When I started writing this blog it was to remind you about some of the new things that were happening in 2011 for Medicare Part D, like the 50% co-payment by the pharmaceutical manufacturers for brand name drugs when you hit the coverage gap.
But as I started writing, I stumbled upon something interesting that could ultimately cost you more while in the coverage gap if you use generic drugs.
We know Part D providers encourage you to use a generic drug whenever possible. And, where I live in the State of Florida, a pharmacy dispenses a generic drug unless it is written on your prescription that the “brand” is medically necessary.
Until you hit the coverage gap and you are using the generic drug, your monthly co-payment is generally less expensive than it would be if you were receiving a brand name drug.
In 2011 when you hit the coverage gap (donut hole) you will receive a 50% discount on the total cost of your “brand” name drug(s) as long as the pharmaceutical manufacturer has an agreement with Medicare.
You will have a 93% cost share on your generic drugs during the coverage gap in 2011. This is the beginning of reducing the beneficiary co-insurance rate in the gap from 100% to 25% by 2020 for generic drugs.
Generics Could be More Expensive – A Catch 22
But, in some instances your costs for generics during the coverage gap in 2011 could be more expensive than a “brand” name drug. This is somewhat of a “Catch 22.” You are sort of “damned if you do, and damned if you don’t.”
You are prescribed “Brand X” which is a brand name drug and has a retail price of $170 and there is “Generic D” available. Your Part D provider offers you a co-payment of $10 per month for using the generic versus $50 per month for using “Brand X.” The generic has a retail price of $130 for a 30 day supply. Along with your other drugs you hit the coverage gap. (As a note, these costs are based on an actual brand versus generic.)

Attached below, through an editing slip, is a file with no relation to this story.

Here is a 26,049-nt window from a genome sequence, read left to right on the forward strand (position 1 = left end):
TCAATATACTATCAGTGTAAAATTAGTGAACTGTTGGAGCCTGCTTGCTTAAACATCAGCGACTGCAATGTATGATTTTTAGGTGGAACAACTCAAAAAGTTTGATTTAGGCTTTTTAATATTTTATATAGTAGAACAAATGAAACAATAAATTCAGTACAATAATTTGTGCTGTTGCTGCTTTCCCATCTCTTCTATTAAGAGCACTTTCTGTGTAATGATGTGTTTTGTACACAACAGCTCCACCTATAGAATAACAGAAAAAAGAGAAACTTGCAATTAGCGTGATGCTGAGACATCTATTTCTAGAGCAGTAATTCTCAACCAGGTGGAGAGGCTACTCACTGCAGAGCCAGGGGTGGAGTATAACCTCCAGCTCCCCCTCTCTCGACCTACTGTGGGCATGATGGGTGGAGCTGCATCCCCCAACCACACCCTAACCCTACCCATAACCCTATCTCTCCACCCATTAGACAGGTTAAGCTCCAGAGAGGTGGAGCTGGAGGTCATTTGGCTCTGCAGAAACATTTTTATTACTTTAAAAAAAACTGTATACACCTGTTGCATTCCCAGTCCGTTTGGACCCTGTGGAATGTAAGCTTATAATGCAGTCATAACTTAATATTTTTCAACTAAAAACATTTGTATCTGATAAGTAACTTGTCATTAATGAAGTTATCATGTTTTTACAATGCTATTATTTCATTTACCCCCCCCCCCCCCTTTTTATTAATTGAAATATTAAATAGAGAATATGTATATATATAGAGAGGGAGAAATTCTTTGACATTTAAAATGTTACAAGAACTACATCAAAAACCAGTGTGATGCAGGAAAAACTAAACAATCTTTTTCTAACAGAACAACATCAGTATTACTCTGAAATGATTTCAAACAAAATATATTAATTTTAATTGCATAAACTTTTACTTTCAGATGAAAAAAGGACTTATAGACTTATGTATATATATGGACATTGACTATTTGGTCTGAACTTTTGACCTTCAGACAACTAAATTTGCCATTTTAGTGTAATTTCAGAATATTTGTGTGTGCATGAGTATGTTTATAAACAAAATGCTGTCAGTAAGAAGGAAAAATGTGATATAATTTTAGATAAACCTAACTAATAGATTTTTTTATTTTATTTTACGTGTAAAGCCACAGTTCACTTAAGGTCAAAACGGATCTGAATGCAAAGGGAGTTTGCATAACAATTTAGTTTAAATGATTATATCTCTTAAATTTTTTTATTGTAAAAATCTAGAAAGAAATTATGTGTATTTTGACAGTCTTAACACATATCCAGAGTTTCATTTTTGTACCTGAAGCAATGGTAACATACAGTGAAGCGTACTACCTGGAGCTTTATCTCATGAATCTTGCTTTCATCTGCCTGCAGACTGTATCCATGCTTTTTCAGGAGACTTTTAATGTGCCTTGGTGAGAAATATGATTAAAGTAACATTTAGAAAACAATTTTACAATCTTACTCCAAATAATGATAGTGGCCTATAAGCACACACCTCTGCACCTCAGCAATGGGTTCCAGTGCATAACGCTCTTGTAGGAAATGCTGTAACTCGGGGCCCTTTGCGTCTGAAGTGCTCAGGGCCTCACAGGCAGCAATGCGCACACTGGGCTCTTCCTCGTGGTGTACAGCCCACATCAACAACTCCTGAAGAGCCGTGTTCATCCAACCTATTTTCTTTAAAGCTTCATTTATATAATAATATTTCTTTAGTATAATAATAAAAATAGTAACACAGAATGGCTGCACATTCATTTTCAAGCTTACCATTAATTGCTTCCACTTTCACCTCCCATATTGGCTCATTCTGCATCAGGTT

During the coverage gap, “Brand X” will cost you $85 per month, but “Generic D” will cost you $120 per month. In this instance you are actually paying more for the generic than the brand during the coverage gap.
There is no correct solution to this dilemma. You can ask your physician to write a prescription that is “medically necessary” for the brand name drug. What happens here is that you reach the coverage gap quicker because of the higher retail price.
But on the other hand, if you reach the coverage gap and use the generic drug, your out-of-pocket costs are much higher.
Let us know if you have a solution for this situation as I’m sure there will be many beneficiaries who will fall victim to this issue.